We’re around halfway through the 2022/23 Premier League season…and what a season it’s been so far.
Who could have called last season’s Europa League semi-finalists West Ham battling relegation? Who would have predicted the likes of Chelsea and Liverpool scrapping in mid-table? And who called Arsenal running away with the title?
Probably very, very few.
Some sides have thrived in the first half of the season, negotiating their way around a mid-season World Cup to set themselves up for strong finishes, while others have done nothing but faltered throughout.
But who has found it toughest in the top flight thus far? And what Premier League clubs can look forward to the most difficult run-ins?
Well, evidently, some have found it much harder than others. It’s easy to blame things on the all-seeing fixture computer that’s wheeled out at the start of the season but, in truth, it all comes down to how well you handle what’s in front of you.
The likes of Southampton and Bournemouth might have been dealt cruel hands to kick off the campaign, but intermittent defeats between similarly disappointing results against the likes of Manchester City, Arsenal, Manchester United and Chelsea for both sides didn’t exactly help their subsequent settling at the foot of the table.
In similar fashion, Everton and Wolves can have very few complaints about their accumulation of defeats, having both failed to overcome the likes of Leeds, Bournemouth, Aston Villa and Nottingham Forest in their opening five fixtures of the season.
Consistency has been missing for Chelsea and Liverpool, who both languish in mid-table.
The Blues were set up for a good season with a friendly run of games against the likes of Everton, Leeds and Southampton but couldn’t make use of those early-season fixtures before stumbling with consecutive meetings against Man Utd, Brighton, Arsenal and Newcastle more recently, taking one point from those four encounters.
Similarly, Liverpool couldn’t build momentum from a 9-0 battering of Bournemouth earlier in the season and, despite getting challenging games against Newcastle, Man Utd and Arsenal over and done with relatively early, have faltered against the likes of Nottignham Forest, Leeds and Brentford since.
As we progress up the table, we find better form but not necessarily easier fixture lists.
Manchester City might have been fortunate with the sparse distribution of their meetings with top sides but have, for the large part, been up to the task when facing them courtesy of the momentum they tend to build with thumping results against struggling teams.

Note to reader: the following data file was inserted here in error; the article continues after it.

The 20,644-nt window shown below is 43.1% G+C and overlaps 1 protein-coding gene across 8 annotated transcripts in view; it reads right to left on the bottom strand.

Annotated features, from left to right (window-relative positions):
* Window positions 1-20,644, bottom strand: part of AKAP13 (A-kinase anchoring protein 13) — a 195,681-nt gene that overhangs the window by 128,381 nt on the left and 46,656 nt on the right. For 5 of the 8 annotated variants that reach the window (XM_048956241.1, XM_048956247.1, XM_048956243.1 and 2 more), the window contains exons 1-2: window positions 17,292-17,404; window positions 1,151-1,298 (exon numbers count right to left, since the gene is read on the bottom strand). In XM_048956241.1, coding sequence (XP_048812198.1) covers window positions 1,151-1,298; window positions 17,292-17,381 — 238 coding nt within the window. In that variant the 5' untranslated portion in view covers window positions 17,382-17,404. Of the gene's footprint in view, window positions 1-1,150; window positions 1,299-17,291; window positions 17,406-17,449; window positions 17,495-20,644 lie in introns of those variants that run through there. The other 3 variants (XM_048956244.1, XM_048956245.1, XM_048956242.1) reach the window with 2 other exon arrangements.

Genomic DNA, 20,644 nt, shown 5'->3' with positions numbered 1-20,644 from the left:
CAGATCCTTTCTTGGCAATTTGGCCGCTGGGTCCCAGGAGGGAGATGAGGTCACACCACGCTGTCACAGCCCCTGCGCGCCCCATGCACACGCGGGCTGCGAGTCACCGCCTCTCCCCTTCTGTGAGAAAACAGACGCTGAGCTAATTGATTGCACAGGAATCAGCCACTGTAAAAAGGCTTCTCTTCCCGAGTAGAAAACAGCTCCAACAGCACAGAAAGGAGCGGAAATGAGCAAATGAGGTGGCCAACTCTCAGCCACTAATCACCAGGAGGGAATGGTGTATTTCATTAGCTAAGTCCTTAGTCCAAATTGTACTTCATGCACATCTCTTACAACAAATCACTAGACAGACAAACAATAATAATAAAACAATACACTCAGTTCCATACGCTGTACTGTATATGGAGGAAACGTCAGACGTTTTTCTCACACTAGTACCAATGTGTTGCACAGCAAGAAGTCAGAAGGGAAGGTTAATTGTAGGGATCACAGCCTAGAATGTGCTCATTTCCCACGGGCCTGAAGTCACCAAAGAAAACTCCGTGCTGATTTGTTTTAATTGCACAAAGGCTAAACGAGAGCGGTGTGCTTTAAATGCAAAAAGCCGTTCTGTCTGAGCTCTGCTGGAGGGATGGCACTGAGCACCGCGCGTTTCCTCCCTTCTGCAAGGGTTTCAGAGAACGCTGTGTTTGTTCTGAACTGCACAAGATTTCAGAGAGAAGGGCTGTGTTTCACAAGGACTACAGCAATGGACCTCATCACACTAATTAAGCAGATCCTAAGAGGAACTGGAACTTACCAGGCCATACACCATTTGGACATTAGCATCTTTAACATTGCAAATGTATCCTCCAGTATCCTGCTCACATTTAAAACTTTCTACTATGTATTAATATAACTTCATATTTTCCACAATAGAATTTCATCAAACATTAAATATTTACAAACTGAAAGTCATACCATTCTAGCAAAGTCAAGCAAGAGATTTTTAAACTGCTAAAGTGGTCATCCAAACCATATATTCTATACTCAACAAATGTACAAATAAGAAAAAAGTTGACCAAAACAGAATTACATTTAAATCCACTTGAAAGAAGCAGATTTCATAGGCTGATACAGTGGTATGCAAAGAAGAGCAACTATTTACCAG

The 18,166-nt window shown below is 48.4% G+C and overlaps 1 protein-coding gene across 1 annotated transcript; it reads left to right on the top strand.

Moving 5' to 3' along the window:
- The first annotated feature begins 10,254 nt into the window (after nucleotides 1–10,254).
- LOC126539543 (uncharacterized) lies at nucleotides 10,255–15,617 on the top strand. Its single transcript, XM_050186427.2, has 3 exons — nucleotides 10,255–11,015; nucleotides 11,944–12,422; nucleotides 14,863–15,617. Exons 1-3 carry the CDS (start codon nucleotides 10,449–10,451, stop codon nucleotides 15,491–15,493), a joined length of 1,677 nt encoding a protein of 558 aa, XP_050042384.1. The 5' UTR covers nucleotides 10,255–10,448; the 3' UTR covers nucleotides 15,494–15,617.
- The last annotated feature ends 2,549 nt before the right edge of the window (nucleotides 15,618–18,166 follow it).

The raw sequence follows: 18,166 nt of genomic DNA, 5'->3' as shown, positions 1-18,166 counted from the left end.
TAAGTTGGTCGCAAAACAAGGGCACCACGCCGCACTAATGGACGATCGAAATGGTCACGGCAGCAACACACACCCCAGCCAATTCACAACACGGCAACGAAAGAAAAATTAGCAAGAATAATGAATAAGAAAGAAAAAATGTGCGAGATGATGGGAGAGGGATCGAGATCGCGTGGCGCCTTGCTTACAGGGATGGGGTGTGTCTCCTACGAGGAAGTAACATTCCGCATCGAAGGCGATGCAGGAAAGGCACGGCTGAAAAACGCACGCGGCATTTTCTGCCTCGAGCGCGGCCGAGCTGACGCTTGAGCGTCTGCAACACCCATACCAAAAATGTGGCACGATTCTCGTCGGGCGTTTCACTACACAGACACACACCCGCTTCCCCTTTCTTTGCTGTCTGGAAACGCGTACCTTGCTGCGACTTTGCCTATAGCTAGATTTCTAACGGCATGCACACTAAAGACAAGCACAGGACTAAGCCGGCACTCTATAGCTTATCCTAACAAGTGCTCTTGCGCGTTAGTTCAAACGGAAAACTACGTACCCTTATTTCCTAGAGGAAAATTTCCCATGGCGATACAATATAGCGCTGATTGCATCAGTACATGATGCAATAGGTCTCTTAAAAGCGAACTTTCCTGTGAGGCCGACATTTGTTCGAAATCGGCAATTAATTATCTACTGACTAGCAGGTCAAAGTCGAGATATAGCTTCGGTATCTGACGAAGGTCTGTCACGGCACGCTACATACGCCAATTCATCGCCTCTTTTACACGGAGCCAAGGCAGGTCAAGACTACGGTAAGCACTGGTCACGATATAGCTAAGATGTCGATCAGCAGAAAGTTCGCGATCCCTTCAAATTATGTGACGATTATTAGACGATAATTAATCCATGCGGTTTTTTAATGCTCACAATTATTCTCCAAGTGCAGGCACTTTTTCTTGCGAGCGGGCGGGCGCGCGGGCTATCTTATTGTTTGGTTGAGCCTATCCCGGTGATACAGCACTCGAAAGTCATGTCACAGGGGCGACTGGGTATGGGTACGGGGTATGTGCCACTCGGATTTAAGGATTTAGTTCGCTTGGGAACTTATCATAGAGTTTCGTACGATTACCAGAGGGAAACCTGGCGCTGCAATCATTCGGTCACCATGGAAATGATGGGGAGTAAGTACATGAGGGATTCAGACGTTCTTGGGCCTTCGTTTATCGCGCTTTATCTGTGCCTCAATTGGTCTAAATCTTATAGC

Newcastle and Man Utd have also seen a nice distribution of those tougher games but have similarly made use of their runs against the sides at the lower end of the table. The Red Devils, for example, recently followed up a run of victories against Forest, Wolves and Bournemouth with a 2-1 win in the Manchester derby.
Arsenal haven’t been so fortunate with the proximity of the heavyweight bouts, but have so far sailed through the season regardless. Wins have been forthcoming for Mikel Arteta’s side, who have kept their momentum despite big clashes with Tottenham and Liverpool in October and, more recently, a run of games against Newcastle, Spurs and Man Utd – a run from which they took seven points out of a possible nine.
The difficulty of each team’s fixture list up to this point, however, has no relevance to what’s to come. Every side has to look forward to what they’re yet to face, so what sides are faced with the toughest run-ins?
Arsenal don’t look like dropping momentum but they’ll have to remain stable to get through a tough-looking mini-run close to the end of the season, as they face Man City, Chelsea, Newcastle and Brighton in under three weeks before ending the campaign with games against Forest and Wolves.
The rest of the top four, however, can look forward to evenly spread-out schedules for the remainder of the season, rarely coming up against strong sides in quick succession. Newcastle’s final-day clash with Chelsea could be a cracker, though.
At the other end of the division, the Saints are in for a little bit of hell as the season comes to a close. A mix of stern tests and relegation six-pointers will see them face Arsenal, Bournemouth, Newcastle, Nottingham Forest, Fulham, Brighton and finally Liverpool in their last seven games.
Nathan Jones’ side’s competitors at the foot of the table, however, will enjoy slightly less stressful run-ins at the end of the campaign – although, when the very real possibility of the drop faces you, nothing is really unstressful.
Wolves will have a big final three games against Man Utd, Everton and Arsenal while Bournemouth also come up against the Red Devils before facing the Toffees on the last day – that particular match-up could be an incredibly weighted occasion.
As well as facing the aforementioned two, Everton go up against Man City in their last three fixtures of the season, while West Ham and Leeds face each other around playing the likes of Newcastle, Tottenham, Man Utd and Liverpool respectively at the tail end of the campaign.
A lot will be going on at both ends of the table as we near the final stages of the season and, as always, none of it is to be missed!
For the remainder of the campaign, fans in the UK can catch Premier League action across Sky Sports and BT Sports.
Sky have the rights to fixtures played on Friday night, Saturday evening, Sunday and Monday night, while BT hold the rights to air the Saturday lunchtime Premier League fixtures.
Meanwhile, BBC hold the free-to-air rights for Premier League highlights, which are shown on Match of the Day and Match of the Day 2 every matchweek.
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